Estimated percentage of fees – Stage 3 = 20%
- Stage 4 – prepare the technical information to form a building regulations submission along with construction information. Depending on the size and complexity of a project the level of information produced can vary. Standard information would be plans, detailed sections and elevations. Additional information may be electrical and lighting, heat and power, sustainable assessment, construction details, fixtures and finishes and landscaping. There is no limit to the amount of information that can be produced.
Estimated percentage of fees – Stage 4 = 35%
Stage 4 can also include procurement, tendering and tender analysis. as well as the meeting of contractors, agreeing on a contract sum and finalising the contract type.
Estimated percentage of fees – Procurement and tendering = 10%
- Stage 5 – overseeing that the contract is administered, making regular inspections to works on-site and also certifying stage payments all fall within Stage 5. Having an architect’s involvement within the construction stage puts a procedure in place for safeguarding the project in terms of time, cost and quality. Although some clients do take on this stage it can lead to more stress than what is gained from the outlay in terms of finance.
Estimated percentage of fees – Stage 5 = 7%
- Stage 6 – handing over of the project particulars, concluding the administration of the contract, instigating the defects liability period and post-occupancy evaluation. At this point, most of the works are carried out and the project will have reached a finish.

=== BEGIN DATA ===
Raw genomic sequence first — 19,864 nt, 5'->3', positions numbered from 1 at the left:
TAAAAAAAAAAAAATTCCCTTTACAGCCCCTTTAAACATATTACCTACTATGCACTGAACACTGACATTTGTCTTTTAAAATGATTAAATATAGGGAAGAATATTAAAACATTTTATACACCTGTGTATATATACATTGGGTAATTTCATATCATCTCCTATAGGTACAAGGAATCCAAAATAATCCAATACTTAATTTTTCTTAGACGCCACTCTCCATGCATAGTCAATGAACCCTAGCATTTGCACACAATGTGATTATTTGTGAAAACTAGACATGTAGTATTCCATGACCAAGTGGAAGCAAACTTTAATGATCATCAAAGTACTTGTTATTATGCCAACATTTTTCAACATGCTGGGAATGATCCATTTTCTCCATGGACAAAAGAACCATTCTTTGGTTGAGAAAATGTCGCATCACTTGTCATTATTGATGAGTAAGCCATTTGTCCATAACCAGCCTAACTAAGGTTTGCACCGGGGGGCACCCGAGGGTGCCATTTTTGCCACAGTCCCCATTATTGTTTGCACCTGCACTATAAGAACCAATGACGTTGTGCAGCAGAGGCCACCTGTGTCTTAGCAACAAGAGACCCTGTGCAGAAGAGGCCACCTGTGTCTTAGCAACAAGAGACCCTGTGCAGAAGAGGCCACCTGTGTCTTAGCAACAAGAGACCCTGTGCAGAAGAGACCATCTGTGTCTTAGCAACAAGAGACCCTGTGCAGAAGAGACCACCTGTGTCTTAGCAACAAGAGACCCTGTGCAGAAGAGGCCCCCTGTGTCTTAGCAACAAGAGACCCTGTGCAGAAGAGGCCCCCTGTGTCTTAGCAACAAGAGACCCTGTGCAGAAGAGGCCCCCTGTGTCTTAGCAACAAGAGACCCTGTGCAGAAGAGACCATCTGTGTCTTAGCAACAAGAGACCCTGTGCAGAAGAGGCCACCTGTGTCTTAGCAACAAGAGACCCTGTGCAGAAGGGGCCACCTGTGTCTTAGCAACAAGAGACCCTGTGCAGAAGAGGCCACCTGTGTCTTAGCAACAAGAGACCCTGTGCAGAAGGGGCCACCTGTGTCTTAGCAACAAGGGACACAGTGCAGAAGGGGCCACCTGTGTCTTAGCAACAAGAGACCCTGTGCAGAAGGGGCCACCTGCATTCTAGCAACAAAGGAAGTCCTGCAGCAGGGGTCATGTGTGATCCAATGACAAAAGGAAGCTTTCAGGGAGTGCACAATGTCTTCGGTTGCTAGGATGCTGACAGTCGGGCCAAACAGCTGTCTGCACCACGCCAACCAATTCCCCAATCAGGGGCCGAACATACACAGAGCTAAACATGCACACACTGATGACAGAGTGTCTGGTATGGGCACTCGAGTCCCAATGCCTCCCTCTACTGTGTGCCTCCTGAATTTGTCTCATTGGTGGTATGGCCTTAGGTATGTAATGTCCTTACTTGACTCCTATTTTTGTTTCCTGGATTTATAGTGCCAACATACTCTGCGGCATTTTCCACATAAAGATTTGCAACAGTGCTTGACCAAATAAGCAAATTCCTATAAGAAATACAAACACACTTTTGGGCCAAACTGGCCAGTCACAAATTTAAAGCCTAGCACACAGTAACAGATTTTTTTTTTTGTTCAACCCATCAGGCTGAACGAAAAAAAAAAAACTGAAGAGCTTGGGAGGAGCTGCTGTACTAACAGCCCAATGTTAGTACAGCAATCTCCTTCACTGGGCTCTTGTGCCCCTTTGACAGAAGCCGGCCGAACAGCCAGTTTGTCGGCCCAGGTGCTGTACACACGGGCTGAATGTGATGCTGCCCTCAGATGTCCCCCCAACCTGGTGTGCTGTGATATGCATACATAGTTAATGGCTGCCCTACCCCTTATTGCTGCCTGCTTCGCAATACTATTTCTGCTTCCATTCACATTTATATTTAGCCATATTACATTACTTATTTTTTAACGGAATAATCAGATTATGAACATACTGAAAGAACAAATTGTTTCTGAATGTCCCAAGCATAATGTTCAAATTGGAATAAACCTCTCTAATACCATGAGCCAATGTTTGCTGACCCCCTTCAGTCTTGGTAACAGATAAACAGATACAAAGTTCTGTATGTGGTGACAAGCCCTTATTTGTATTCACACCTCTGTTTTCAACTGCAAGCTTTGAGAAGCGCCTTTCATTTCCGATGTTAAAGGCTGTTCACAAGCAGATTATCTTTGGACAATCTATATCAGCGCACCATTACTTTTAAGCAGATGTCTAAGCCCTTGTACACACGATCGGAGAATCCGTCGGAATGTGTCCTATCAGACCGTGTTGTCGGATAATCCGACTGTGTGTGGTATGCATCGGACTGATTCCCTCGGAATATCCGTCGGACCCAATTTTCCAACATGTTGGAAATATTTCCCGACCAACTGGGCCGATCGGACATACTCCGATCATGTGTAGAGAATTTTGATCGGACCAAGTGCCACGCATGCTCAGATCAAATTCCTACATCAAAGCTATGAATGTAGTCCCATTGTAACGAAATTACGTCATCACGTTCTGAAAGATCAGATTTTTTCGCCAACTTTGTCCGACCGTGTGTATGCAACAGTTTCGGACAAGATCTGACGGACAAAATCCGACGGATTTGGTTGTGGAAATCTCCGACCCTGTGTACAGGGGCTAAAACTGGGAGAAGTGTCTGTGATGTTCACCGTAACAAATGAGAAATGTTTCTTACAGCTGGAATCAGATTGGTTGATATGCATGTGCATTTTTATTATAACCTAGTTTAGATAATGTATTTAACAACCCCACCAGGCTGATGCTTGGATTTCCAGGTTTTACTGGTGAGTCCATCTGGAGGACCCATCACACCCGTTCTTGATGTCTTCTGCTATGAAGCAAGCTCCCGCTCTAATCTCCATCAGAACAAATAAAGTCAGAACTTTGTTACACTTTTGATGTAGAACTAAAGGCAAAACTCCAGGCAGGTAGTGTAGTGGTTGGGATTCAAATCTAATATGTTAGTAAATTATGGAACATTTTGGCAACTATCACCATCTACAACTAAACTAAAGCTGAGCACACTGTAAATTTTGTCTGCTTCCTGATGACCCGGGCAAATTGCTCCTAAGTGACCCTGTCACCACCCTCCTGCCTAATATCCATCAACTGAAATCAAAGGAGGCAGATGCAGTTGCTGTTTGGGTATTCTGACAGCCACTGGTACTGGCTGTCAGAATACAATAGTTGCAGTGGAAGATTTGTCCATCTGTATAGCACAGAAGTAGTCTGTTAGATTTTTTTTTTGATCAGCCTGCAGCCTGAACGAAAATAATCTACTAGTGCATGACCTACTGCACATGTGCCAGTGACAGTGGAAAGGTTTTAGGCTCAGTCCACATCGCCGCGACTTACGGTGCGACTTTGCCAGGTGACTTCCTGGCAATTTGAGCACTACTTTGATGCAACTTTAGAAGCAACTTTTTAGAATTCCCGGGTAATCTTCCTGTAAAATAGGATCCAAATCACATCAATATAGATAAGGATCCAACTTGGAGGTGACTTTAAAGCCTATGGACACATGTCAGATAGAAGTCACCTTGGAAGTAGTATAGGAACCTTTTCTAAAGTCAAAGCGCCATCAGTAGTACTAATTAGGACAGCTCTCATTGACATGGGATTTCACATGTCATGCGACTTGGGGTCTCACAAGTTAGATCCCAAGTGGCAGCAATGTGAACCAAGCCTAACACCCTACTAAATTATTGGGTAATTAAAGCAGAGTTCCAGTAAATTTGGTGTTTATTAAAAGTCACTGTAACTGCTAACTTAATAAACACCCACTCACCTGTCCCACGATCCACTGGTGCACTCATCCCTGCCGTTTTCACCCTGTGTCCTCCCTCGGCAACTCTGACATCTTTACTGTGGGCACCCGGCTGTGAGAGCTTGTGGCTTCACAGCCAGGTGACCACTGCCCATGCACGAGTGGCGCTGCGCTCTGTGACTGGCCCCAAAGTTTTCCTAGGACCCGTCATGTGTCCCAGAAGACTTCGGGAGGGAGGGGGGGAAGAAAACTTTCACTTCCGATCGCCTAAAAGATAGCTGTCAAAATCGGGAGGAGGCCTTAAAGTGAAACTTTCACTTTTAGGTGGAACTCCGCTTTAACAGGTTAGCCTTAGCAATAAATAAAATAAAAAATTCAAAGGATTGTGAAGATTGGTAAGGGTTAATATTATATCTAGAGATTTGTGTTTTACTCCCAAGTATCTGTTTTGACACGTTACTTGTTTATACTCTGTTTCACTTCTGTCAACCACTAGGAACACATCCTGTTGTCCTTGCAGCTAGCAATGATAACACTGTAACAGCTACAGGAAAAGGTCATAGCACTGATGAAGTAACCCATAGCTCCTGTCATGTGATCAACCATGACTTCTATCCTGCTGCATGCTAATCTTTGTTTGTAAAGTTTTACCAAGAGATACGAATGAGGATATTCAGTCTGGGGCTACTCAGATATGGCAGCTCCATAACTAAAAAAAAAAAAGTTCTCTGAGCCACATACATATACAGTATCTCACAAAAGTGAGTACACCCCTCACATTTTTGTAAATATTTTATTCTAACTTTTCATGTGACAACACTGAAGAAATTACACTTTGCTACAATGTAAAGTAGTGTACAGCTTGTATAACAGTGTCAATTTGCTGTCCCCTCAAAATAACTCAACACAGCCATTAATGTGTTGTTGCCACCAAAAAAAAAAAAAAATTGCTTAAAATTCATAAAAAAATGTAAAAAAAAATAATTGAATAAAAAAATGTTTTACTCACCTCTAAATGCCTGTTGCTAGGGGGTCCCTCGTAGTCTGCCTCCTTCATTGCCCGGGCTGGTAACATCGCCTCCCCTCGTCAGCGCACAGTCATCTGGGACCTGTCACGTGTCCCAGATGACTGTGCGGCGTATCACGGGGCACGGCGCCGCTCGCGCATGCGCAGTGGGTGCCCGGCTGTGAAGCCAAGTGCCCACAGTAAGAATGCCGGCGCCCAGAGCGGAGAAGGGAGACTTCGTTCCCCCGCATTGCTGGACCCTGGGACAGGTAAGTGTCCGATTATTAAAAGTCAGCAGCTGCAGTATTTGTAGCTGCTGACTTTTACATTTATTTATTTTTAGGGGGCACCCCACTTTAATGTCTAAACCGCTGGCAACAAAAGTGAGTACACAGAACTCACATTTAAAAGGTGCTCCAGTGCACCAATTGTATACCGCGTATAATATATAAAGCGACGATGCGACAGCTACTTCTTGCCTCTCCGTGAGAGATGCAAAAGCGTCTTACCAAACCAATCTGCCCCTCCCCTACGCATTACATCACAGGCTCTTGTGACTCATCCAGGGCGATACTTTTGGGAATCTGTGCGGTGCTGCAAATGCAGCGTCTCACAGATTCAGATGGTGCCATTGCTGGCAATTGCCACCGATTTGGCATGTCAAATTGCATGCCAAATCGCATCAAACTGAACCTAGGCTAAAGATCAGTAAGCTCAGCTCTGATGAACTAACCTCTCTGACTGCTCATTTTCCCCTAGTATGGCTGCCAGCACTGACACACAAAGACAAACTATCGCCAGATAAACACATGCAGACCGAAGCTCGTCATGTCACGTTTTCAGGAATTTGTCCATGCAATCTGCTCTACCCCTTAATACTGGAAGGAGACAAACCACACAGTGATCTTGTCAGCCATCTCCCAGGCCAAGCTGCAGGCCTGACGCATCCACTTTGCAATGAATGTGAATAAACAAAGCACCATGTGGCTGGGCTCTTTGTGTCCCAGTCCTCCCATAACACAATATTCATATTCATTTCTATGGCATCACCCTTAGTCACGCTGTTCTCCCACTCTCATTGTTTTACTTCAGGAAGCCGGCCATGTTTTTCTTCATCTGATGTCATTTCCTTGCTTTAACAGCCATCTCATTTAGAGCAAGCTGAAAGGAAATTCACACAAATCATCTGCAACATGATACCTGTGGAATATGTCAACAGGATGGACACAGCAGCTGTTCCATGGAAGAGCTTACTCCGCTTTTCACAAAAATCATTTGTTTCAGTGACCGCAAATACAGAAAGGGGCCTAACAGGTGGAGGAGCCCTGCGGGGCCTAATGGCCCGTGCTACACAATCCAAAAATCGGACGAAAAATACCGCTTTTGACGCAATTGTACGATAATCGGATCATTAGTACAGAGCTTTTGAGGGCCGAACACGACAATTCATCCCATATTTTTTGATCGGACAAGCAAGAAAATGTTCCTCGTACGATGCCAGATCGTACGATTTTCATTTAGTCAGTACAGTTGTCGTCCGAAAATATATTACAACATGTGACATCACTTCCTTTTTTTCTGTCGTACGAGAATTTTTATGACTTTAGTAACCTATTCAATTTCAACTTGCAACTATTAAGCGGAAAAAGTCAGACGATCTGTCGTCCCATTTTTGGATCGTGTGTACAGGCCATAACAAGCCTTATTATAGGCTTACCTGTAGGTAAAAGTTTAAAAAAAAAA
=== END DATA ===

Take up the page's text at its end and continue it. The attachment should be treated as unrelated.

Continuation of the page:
Estimated percentage of fees – Stage 6 = 3%
- Stage 7– keeping in touch with the client and gaining feedback on the project, the process and the outcomes. For the architect, this is very important so they can learn, develop and share the positive aspects of a building project. This stage is not chargeable to the client and should be enjoyed rather than be seen as a tick box exercise.
The above stages and what they consist of need to be agreed upon in full before work undertaking. This is not a definitive list as every project varies, please do drop our office a call if you'd like to run through the Stages in more detail.
Other fees to be aware of
Throughout the architectural process, several consultants and statutory regulation boards will need to be factored into the final fee. It’s not always possible for an architect to outline exactly what these are going to be until the project brief has been defined and still then it’s not a given.
As an overview, you’re likely to see fees for some of the following (depending on their relevance to your circumstances:
- Topographical Surveyor
- Party Wall Surveyor
- Structural Engineer
- Planning Consultant
- Conservation and Heritage Assessor
- Energy Assessor
- Quantity Surveyor
- Highway Consultant
- Mining and Contamination
- M+E Consultant
- Structural Waterproofing Consultant
So, how much is an architect actually going to cost?
There are a lot of variables at play in a construction project that can increase or decrease your architect’s fees. The best place to start is to define your brief and budget and then contact a couple of architects’ practices.
At Marraum, we operate a free initial consultation. In this meeting, we’ll use the information and background research we do before we see you to present a rough guide on what your fees will look like.